City has yet to diversify its tax base or reduce its dependence on gambling tax revenue
LA CENTER — Ten years ago this month, I was hired as a reporter at The Reflector Newspaper. Marvin Case, then owner of The Reflector, assigned the city of La Center to me as my first “beat’’ at the paper.
The last “beat’’ that I had had as a journalist prior to that was covering the Portland Trail Blazers and the National Basketball Association for The Columbian Newspaper. That assignment following multi-million dollar athletes included covering three NBA Finals series, two involving the Blazers and another involving the Seattle SuperSonics. A stark contrast to covering a sleepy little city of about 3,000 residents. I had been in arenas with more than 20,000 people, so joining 20 or 30 people at a council meeting didn’t exactly blow my skirt up if you know what I mean.
I didn’t let Marvin know about my lack of enthusiasm for the new assignment he had just given me. But, what I didn’t realize at the time was this beat, on a much different level, was going to captivate me just as much as my previous, much more high-profile assignment.
The compelling storylines in La Center had actually started several years before I arrived on the scene. This little bedroom community was on the verge of big change. The writing was on the wall. It was inevitable to most observers that the Cowlitz Tribe would be successful in its attempt to build its mega casino, ilani, which opened in April.
At the time I began covering La Center, the city enjoyed the benefits of a goose that laid more than 3 million golden eggs (dollars) each year. That golden goose was the four card rooms in La Center that provided about 75 percent of the city’s revenue.
Times were good in La Center. City staff was paid well and had cadillac benefit packages. Virtually anything that needed funding in the city was funded, within reason, and that small little municipality had a reserve account with almost $20 million in it.
It didn’t take me long to realize that wonderful existence wasn’t going to last forever. I had been to the Spirit Mountain Casino in Grand Ronde, Ore. and the Chinook Winds Casino in Lincoln City, Ore. It wasn’t hard to imagine how La Center’s financial fortunes were going to change with a similar casino next door at the I-5 junction.
There was no way the four card rooms in La Center would continue to thrive with a mega casino just a couple of miles away. In fact, two of them went out of business even before the ilani Casino opened in April. The Chips Casino closed in January 2014 and the New Phoenix followed in March of this year. And, the performance of the two remaining casinos is such that the owners have officially asked the members of the La Center City Council to cut the gambling tax in half for the final three months of this year and to enter into discussions about a new arrangement after that.
The gambling tax revenue the city is receiving from the two remaining card rooms has reduced significantly in 2017. The estimated year-end total is $2,326,800, compared to $3,136,044 actual revenue in 2016. The gambling tax revenue is now about 50 percent of La Center’s total general fund revenue and declining.
La Center’s elected officials and staff have done a very good job of preparing for this reduction in revenue. The actual 2017 revenue is more than was budgeted for and even though it is expected to come in at about $800,000 less than last year, the city is expected to have a budget surplus at the end of 2017 of about $400,000.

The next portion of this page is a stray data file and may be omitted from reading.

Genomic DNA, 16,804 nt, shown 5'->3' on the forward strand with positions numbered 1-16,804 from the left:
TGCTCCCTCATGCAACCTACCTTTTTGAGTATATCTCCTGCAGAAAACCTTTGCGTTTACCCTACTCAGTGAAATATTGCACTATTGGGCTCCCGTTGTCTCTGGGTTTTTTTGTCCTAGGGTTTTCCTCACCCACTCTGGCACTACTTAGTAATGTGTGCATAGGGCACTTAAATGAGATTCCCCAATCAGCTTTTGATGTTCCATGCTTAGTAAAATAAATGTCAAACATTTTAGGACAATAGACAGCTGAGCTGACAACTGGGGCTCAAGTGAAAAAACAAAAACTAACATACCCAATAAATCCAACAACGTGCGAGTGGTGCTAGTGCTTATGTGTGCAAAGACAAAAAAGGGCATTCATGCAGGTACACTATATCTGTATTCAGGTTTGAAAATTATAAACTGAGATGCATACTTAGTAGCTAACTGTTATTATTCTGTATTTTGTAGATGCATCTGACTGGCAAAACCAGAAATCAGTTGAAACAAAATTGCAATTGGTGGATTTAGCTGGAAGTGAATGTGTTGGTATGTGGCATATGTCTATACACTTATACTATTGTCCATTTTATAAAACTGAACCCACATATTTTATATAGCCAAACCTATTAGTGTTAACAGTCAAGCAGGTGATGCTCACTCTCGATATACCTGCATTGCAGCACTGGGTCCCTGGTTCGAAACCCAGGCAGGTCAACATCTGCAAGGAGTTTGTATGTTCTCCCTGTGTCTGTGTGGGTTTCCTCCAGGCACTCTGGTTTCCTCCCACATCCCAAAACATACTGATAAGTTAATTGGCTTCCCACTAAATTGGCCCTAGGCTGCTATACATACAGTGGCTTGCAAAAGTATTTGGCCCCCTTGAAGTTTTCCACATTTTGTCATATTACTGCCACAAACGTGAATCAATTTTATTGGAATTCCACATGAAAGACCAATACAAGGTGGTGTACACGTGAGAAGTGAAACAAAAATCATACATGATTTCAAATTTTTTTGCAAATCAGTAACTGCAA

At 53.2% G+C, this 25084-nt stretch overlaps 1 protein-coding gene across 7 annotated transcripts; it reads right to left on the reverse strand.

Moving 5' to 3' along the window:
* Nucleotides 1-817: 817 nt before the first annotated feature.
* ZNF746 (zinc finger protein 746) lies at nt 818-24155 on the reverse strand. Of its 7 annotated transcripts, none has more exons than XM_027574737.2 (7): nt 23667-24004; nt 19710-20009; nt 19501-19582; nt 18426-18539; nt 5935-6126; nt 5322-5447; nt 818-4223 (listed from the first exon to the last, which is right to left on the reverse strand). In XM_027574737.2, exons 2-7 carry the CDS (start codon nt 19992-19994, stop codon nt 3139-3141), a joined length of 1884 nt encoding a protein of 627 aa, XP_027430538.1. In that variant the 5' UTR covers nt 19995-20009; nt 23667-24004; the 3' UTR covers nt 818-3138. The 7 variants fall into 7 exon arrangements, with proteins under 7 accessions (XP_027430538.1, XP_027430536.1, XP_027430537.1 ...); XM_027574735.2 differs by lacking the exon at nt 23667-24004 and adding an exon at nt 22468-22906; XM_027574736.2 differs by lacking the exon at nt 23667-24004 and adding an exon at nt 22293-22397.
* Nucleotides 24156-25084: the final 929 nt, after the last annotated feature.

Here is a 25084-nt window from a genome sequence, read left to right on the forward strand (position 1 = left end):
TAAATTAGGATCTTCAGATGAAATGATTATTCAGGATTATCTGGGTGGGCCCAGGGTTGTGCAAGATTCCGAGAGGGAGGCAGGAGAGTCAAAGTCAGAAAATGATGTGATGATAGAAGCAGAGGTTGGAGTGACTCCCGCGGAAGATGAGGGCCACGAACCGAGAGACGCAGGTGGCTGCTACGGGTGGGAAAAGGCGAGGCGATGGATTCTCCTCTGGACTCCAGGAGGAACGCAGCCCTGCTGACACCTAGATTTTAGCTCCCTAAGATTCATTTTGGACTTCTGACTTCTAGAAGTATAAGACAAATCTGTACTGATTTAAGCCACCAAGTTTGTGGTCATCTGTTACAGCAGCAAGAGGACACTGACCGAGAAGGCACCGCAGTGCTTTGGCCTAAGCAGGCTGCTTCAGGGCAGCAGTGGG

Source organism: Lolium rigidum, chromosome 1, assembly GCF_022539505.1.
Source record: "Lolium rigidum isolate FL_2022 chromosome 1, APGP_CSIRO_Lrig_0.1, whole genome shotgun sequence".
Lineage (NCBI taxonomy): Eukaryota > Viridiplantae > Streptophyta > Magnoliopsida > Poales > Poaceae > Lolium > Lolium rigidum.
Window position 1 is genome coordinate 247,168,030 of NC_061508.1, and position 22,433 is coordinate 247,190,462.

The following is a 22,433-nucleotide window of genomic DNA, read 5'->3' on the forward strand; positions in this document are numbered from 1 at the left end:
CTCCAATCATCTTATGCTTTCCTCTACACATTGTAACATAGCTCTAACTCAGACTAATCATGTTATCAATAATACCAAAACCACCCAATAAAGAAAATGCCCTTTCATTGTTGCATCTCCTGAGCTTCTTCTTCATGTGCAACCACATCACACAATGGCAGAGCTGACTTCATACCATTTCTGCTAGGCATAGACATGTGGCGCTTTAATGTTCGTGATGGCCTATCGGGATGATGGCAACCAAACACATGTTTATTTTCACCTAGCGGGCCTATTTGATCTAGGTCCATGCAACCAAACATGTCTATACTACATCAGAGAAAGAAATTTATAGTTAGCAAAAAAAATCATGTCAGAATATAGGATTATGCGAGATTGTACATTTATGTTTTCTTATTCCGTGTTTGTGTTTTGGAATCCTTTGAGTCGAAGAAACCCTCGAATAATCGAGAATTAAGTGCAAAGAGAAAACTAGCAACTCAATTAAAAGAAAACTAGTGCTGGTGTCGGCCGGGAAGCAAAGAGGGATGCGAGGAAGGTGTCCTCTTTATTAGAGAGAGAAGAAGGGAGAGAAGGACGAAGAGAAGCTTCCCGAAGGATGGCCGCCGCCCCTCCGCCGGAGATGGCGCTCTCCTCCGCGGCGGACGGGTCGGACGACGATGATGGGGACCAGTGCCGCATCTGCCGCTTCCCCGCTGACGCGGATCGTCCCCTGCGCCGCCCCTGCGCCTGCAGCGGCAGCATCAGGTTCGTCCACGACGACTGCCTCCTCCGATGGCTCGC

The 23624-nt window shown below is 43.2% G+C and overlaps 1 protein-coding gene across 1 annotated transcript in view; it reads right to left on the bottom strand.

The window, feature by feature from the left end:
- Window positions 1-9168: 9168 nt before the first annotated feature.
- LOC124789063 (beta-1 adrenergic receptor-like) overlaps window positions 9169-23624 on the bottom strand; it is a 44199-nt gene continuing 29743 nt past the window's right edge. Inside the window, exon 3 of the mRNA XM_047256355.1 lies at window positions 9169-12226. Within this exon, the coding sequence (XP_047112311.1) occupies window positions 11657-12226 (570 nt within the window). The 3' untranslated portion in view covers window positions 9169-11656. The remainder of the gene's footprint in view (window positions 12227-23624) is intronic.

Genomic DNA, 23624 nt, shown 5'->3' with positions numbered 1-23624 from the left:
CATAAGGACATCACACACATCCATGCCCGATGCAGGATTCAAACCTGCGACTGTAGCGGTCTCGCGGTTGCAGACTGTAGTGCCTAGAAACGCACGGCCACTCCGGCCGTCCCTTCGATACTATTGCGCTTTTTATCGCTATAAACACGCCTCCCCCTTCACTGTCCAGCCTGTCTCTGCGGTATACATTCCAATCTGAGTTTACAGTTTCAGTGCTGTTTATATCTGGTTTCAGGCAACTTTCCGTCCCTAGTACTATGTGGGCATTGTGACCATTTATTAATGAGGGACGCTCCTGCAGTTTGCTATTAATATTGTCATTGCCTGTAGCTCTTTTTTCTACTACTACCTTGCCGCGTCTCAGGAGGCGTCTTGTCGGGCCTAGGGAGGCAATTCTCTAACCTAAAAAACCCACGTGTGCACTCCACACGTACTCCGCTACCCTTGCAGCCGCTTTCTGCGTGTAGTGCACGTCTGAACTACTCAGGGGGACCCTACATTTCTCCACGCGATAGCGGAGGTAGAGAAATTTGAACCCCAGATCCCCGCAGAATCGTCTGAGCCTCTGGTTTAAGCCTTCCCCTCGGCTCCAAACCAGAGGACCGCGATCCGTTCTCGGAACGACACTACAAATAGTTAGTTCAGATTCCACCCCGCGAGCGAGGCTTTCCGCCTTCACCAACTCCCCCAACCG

Anticipating the reduction of revenue, city officials elected not to fill some vacant staff positions. Specifically, three full-time and one part-time position(s) have not been filled — community development director ($160,000), a patrol officer ($115,000), a maintenance worker ($91,000) and a community development office support ($12,000) position. That’s $378,000 in salary and benefits the city saved by not filling the positions.
The city is entering its 2018 budget process and ultimately the council members will have to decide if they are going to permanently eliminate those positions. Those are difficult decisions that elected officials don’t enjoy making.
La Center’s staff and elected officials will no doubt need to prepare for more reductions in gambling tax revenue. And, the ultimate survival of the two remaining card rooms is very much in question. It’s possible that someday La Center won’t have any cardrooms or the revenue that they still generate. I’m not predicting that, and certainly not rooting for that, but one would have to be incredibly naive not to realize it’s a possibility.
For the past 10 years, I have listened to La Center officials talk about the need for the city to diversify its tax base. But, despite all that talk, the city has virtually had no success in attracting new businesses that would generate revenue to replace the gambling tax dollars La Center has been so dependent on for so long.
As a result of that desperate need to attract new business or industry, I’m assuming the discussion about the community development director position will be the most intense. La Center, in my opinion, needs to hire a superstar (forgive my sports terminology) to fill that position. If the city doesn’t attract new taxpayers, almost immediately, future budget decisions are going to be much more painful than they will be in the next couple of months for the 2018 budget. I guess it’s the old “you’ve got to spend money to make money’’ cliche.
So, despite the fact that, as editor of ClarkCountyToday.com I have a whole county to cover, it’s hard for me not to keep a watchful eye on what’s going on in this little bedroom community tucked away in the northern part of our county where there is seemingly never a dull moment.